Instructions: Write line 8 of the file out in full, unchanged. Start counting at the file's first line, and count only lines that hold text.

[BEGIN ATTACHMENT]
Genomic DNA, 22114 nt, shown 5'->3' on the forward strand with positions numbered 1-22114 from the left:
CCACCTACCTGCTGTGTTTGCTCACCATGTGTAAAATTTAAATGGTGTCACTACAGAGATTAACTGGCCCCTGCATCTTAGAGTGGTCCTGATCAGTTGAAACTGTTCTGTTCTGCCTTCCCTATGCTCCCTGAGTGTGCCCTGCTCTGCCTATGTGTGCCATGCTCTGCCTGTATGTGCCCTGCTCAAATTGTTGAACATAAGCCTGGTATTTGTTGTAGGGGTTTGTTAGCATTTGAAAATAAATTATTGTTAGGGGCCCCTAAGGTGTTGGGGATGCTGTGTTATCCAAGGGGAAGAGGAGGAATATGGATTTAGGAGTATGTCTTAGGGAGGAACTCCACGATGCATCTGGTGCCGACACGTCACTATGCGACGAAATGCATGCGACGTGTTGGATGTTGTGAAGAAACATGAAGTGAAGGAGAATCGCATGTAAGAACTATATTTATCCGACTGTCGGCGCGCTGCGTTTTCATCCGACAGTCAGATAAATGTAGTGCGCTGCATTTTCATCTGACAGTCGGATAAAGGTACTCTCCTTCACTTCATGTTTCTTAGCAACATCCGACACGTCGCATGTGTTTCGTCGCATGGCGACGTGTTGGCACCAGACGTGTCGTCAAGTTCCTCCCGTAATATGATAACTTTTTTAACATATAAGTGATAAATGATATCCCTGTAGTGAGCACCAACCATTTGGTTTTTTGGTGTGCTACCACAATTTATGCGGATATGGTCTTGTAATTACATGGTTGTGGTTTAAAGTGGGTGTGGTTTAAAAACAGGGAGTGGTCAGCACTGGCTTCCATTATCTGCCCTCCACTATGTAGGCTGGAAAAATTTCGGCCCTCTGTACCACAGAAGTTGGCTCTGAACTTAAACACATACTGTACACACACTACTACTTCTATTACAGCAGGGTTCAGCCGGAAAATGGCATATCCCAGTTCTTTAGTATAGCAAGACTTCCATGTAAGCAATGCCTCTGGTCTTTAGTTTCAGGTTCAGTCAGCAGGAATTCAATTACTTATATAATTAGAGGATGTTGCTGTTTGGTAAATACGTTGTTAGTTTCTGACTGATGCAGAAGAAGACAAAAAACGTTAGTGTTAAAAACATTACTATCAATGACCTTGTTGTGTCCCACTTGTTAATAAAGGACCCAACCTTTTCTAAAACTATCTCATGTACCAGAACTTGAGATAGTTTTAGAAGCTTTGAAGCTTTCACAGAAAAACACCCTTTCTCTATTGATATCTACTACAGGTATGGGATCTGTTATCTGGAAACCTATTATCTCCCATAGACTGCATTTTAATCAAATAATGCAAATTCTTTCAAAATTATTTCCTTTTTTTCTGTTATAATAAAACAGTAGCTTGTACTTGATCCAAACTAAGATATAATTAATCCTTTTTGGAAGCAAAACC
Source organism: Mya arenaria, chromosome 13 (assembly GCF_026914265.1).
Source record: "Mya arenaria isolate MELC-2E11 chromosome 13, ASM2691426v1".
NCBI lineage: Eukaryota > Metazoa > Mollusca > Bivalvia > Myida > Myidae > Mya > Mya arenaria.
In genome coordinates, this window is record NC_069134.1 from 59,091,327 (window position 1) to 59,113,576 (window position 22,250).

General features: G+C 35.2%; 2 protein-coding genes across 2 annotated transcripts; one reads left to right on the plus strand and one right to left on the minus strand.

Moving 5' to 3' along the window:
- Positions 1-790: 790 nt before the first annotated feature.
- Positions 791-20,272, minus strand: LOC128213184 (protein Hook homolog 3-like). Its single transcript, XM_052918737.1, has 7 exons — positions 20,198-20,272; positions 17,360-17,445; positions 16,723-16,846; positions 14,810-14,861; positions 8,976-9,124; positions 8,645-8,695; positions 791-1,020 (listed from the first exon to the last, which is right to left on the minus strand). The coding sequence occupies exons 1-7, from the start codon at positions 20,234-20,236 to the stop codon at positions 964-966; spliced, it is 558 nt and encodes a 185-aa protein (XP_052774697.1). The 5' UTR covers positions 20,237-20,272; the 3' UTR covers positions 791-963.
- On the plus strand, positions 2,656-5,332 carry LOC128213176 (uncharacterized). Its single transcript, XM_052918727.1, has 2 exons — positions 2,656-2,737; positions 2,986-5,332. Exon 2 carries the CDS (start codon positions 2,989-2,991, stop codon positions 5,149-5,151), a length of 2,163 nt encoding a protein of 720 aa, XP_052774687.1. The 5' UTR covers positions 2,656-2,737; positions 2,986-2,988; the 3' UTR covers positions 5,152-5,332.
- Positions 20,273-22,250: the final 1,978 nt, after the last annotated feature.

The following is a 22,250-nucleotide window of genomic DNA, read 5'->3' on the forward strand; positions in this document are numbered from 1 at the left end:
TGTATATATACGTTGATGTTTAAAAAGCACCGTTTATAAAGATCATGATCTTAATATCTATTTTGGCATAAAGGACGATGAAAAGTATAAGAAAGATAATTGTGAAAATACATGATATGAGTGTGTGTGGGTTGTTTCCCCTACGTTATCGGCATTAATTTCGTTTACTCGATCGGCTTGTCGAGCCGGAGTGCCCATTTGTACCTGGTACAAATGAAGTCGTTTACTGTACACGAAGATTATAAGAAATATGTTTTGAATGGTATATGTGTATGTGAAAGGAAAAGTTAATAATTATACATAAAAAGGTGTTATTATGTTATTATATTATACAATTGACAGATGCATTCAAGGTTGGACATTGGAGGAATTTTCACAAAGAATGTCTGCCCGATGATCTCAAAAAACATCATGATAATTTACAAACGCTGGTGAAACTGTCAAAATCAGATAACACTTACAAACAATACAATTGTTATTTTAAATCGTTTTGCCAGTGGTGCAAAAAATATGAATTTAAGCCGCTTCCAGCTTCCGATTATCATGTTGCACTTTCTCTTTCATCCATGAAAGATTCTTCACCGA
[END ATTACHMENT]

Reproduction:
Moving 5' to 3' along the window: